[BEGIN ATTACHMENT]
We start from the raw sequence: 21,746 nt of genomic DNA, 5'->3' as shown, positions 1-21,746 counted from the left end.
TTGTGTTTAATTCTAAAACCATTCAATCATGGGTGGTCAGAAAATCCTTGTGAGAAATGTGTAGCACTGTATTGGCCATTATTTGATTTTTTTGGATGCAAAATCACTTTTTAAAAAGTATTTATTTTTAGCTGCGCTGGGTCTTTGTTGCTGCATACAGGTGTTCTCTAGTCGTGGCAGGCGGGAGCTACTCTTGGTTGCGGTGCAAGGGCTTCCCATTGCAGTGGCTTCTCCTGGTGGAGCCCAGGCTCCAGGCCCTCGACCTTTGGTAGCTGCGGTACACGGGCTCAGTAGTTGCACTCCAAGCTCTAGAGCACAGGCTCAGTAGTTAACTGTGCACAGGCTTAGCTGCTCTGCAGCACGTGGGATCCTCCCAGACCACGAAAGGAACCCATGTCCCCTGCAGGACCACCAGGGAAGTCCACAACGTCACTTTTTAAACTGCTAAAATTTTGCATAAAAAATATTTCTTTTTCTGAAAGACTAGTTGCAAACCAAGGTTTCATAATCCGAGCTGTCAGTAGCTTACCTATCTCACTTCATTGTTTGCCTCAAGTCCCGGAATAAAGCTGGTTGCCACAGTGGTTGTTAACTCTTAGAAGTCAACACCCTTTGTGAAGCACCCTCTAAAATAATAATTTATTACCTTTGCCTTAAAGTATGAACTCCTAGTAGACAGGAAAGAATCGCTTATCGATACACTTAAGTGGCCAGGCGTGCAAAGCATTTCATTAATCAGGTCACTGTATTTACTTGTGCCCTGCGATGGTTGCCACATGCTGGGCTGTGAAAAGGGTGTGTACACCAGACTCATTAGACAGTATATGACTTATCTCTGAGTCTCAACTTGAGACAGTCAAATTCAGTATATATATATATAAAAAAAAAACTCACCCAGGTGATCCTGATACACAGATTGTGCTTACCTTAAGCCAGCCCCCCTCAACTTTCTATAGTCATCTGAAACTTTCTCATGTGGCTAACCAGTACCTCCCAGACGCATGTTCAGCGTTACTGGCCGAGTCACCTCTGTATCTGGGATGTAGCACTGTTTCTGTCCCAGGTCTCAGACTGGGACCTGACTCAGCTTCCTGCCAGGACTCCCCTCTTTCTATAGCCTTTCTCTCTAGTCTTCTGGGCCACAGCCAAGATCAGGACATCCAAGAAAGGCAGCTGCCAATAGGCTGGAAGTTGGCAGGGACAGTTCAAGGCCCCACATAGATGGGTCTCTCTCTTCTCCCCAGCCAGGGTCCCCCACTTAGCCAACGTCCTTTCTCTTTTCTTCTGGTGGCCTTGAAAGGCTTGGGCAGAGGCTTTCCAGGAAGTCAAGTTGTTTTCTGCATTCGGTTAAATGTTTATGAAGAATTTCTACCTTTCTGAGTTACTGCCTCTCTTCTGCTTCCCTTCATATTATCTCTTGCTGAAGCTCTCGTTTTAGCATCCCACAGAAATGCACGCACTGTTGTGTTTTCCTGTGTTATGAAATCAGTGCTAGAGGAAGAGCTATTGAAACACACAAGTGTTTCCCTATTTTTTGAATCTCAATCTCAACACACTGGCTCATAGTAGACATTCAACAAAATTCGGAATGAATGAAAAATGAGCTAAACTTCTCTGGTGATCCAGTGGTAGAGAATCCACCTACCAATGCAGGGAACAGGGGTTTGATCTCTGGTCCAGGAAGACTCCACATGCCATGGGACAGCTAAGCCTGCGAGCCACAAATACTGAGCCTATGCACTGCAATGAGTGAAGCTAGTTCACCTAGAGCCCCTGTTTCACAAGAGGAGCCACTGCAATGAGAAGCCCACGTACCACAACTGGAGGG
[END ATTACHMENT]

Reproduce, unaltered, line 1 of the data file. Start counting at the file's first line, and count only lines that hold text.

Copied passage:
We start from the raw sequence: 21,746 nt of genomic DNA, 5'->3' as shown, positions 1-21,746 counted from the left end.